By Cam Lucadou-Wells
The proponent of a controversial waste-to-energy plant has lost its bid to slug Greater Dandenong Council with more than $140,000 in legal costs and planning fees.
On 16 February, VCAT senior member Jeanette Rickards found it “would not be fair in the circumstances” to make a costs order for Great Southern Waste Technologies.
GSWT had sought $131,527 legal costs against the council after being granted a permit for the plant at 70 Ordish Road, Dandenong South.
In late 2019, the council had approved the permit and then rescinded it. In September, GSWT won an appeal at VCAT – despite the council’s opposition.
GSWT also sought the reimbursement of $11,803 of planning application and daily hearing fees.
Ms Rickards dismissed GSWT’s claim that the council had a weak or untenable case because it rescinded its original decision.
“Although GSWT may not have liked this outcome, it was perfectly within the council’s right to rescind its decision.
“An award of costs is not a punishment.”
GSWT submitted that the council belatedly applied for an adjournment to consider the EPA approval for the plant – handed down a week before the VCAT hearing in July.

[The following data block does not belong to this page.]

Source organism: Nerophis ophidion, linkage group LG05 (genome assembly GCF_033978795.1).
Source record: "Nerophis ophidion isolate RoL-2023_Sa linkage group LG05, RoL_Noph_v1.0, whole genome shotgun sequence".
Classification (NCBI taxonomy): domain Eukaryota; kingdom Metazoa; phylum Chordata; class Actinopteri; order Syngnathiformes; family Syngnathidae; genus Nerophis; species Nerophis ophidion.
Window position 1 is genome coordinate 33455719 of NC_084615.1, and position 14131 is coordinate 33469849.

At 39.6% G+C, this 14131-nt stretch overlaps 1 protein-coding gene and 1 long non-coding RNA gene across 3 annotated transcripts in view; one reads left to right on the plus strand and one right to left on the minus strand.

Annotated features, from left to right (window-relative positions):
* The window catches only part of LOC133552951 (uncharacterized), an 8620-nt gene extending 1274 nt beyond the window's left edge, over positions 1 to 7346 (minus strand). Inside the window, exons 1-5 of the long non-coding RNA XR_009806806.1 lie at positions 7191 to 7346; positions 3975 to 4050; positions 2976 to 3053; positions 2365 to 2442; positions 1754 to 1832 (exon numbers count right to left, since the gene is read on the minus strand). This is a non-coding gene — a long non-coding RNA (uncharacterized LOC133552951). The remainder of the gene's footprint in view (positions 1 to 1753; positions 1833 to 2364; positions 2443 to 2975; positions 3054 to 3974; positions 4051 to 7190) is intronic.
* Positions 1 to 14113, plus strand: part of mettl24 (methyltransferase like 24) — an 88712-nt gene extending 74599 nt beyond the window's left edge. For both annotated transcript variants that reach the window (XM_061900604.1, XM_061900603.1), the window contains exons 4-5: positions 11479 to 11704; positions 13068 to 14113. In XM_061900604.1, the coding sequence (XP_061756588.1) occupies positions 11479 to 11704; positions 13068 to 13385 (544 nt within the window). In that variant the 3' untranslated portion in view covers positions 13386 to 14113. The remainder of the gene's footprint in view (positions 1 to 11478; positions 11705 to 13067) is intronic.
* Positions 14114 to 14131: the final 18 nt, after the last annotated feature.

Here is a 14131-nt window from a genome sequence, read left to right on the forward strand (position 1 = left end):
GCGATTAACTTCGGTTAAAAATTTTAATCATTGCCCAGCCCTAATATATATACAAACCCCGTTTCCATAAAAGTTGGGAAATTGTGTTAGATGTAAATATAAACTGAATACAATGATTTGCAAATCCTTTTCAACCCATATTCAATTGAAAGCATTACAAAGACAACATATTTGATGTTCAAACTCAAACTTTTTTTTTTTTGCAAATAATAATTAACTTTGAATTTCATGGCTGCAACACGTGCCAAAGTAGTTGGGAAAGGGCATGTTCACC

But despite being given an extra three weeks, the council didn’t provide additional information, GSWT argued.
‘‘Council’s conscious and deliberate decision to proceed to the hearing without preparing a case visited costs consequences upon GSWT and the Tribunal,” GSWT submitted.
“This was especially evident on the first day of the hearing, which was wholly wasted due to Council’s failed, belated, adjournment application.”
The council argued each side should bear its own legal costs and that its case was not without merit.
Greater Dandenong also launched and then withdrew an appeal against the EPA approval – just days out from a 1 February VCAT hearing.
Councillors were advised that the council was unlikely to win the appeal, and faced a potential legal bill of up to $700,000 including GSWT’s costs.
In an out-of-court settlement, the council agreed to bear some of GSWT’s legal costs, according to GSWT.
Then-spokesperson for GSWT, Bill Keating, said construction was at least 12 months away until the plant’s detailed design was finalised.
A viable, ongoing supply of waste also needed to be secured prior to works, Mr Keating said.
The plant is expected to burn 100,000 tonnes a year of municipal household solid waste, commercial and industrial waste to produce 7.9 MW of electricity to the grid.